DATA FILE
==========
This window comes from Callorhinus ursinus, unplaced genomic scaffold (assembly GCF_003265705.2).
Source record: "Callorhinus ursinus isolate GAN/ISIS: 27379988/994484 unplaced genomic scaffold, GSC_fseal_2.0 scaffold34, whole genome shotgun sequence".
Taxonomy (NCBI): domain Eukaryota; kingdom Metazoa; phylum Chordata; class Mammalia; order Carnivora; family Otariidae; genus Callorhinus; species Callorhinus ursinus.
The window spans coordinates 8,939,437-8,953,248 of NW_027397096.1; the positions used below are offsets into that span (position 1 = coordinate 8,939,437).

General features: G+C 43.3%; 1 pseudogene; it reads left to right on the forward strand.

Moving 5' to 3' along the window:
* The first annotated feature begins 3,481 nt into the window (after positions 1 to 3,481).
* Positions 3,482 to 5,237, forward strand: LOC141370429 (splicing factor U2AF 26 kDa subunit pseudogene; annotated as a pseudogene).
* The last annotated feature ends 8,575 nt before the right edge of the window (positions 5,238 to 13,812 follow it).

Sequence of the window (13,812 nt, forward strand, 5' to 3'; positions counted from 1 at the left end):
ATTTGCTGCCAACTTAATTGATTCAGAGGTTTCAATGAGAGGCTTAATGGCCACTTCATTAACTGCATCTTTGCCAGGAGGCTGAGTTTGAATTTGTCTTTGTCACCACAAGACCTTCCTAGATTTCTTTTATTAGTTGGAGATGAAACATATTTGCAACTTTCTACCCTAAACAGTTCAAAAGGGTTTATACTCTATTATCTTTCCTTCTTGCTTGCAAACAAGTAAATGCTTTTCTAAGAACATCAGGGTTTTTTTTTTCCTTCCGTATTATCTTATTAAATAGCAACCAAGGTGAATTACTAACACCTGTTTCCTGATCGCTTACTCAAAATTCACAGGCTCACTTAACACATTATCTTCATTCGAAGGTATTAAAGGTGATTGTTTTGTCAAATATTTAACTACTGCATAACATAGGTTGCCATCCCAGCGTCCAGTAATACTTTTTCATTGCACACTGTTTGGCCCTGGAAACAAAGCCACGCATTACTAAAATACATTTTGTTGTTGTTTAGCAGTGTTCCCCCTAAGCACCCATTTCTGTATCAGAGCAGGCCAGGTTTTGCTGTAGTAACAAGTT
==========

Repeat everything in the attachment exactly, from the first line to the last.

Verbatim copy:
This window comes from Callorhinus ursinus, unplaced genomic scaffold (assembly GCF_003265705.2).
Source record: "Callorhinus ursinus isolate GAN/ISIS: 27379988/994484 unplaced genomic scaffold, GSC_fseal_2.0 scaffold34, whole genome shotgun sequence".
Taxonomy (NCBI): domain Eukaryota; kingdom Metazoa; phylum Chordata; class Mammalia; order Carnivora; family Otariidae; genus Callorhinus; species Callorhinus ursinus.
The window spans coordinates 8,939,437-8,953,248 of NW_027397096.1; the positions used below are offsets into that span (position 1 = coordinate 8,939,437).

General features: G+C 43.3%; 1 pseudogene; it reads left to right on the forward strand.

Moving 5' to 3' along the window:
* The first annotated feature begins 3,481 nt into the window (after positions 1 to 3,481).
* Positions 3,482 to 5,237, forward strand: LOC141370429 (splicing factor U2AF 26 kDa subunit pseudogene; annotated as a pseudogene).
* The last annotated feature ends 8,575 nt before the right edge of the window (positions 5,238 to 13,812 follow it).

Sequence of the window (13,812 nt, forward strand, 5' to 3'; positions counted from 1 at the left end):
ATTTGCTGCCAACTTAATTGATTCAGAGGTTTCAATGAGAGGCTTAATGGCCACTTCATTAACTGCATCTTTGCCAGGAGGCTGAGTTTGAATTTGTCTTTGTCACCACAAGACCTTCCTAGATTTCTTTTATTAGTTGGAGATGAAACATATTTGCAACTTTCTACCCTAAACAGTTCAAAAGGGTTTATACTCTATTATCTTTCCTTCTTGCTTGCAAACAAGTAAATGCTTTTCTAAGAACATCAGGGTTTTTTTTTTCCTTCCGTATTATCTTATTAAATAGCAACCAAGGTGAATTACTAACACCTGTTTCCTGATCGCTTACTCAAAATTCACAGGCTCACTTAACACATTATCTTCATTCGAAGGTATTAAAGGTGATTGTTTTGTCAAATATTTAACTACTGCATAACATAGGTTGCCATCCCAGCGTCCAGTAATACTTTTTCATTGCACACTGTTTGGCCCTGGAAACAAAGCCACGCATTACTAAAATACATTTTGTTGTTGTTTAGCAGTGTTCCCCCTAAGCACCCATTTCTGTATCAGAGCAGGCCAGGTTTTGCTGTAGTAACAAGTT